On the other hand, in the implementation by software the “Context Switching” is done "by hand" and is a routine written by the programmer the one in charge of saving the value of the registers.

At first glance the “Context Switching” by hardware seems to be the best option because the programmer isn’t involved and is done "automatically". Often, in the “Context Switching” by hardware, registry values are all saved, but sometimes are not being used all records. That’s why the implementation by hardware may not be the best option.

For this reason the “Context Switching” in TORO is implemented by software, programming techniques are used for not using the “Context Switching” mechanism that offers a particular hardware. When the scheduler selects a new thread, it loads in the processor's registers the values corresponding to the new thread, and then starts run. The thread begins its execution after the moment when the SysThreadSwitch procedure was called.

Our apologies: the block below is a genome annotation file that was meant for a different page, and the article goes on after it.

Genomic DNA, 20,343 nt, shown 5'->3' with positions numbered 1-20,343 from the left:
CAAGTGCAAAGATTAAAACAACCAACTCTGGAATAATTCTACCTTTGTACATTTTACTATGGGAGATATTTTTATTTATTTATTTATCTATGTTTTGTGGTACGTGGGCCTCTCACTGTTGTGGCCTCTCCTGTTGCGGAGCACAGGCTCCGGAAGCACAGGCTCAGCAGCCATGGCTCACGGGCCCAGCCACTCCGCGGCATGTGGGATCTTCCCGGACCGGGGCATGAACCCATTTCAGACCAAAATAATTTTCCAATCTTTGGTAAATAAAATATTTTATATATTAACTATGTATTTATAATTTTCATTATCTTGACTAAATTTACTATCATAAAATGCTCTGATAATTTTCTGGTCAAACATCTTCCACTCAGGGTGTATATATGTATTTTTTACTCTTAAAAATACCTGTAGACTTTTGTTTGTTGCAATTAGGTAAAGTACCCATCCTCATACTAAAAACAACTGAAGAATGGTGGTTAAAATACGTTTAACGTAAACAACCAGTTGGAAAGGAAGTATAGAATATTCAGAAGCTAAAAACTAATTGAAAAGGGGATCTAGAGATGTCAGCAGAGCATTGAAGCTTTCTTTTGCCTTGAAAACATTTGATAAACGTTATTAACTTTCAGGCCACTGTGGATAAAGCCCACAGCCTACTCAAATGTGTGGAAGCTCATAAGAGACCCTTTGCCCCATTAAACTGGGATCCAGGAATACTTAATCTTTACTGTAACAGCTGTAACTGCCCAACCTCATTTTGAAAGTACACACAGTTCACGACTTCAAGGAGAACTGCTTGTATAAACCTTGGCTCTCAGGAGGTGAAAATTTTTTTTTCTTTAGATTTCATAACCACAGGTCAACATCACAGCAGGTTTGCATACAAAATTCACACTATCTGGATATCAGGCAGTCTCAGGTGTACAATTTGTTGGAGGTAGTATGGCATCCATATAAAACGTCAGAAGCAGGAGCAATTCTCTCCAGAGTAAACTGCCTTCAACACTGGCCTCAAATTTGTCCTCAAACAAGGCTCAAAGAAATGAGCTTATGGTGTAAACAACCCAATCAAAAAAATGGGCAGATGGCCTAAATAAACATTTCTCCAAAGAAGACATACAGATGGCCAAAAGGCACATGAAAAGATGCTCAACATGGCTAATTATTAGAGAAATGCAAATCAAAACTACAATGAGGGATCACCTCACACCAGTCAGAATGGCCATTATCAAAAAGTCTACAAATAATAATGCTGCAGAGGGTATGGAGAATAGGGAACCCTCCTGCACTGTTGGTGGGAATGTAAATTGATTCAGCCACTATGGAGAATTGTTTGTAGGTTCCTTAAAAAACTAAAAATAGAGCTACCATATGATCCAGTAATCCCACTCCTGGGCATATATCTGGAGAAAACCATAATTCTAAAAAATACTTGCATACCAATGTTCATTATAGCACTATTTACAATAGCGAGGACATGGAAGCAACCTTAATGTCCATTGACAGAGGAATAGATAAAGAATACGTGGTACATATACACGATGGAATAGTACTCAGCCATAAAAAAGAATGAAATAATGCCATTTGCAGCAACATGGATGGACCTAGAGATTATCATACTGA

As the “Context Switching” is always done after invoke the SysThreadSwitch function, the planner supposes that at that moment the processor's registers are not being used by the user application. In this way it's limited only to save the state of the stack's thread that has to be removed. For the implementation on x86-64 architecture, this is achieved by saving on the TThread structure the RSP registry value, wich keeps its position inside the stack.

The “Context Switching” implemented in TORO is faster than the one by hardware and the one implemented on an OS for general purposes. The selection of the “Context Switching” method is directly related to the cooperative thread model.

Therefore the utilization of “Context Switching” by software adds portability and speed [2].

[1]. Intel. IA-32 Intel® Architecture Software Developer’s Manual. Vol3. 2004.

[2]. Osdev Wiki, Context Switching, http://wiki.osdev.org/Context_Switching.

Matias E. Vara


Monday, November 08, 2010

Changes on SVN

I ´ll work on SVN directories so maybe it ´ll be off-line a few hours. You should make an update on SVN.

Matias E. Vara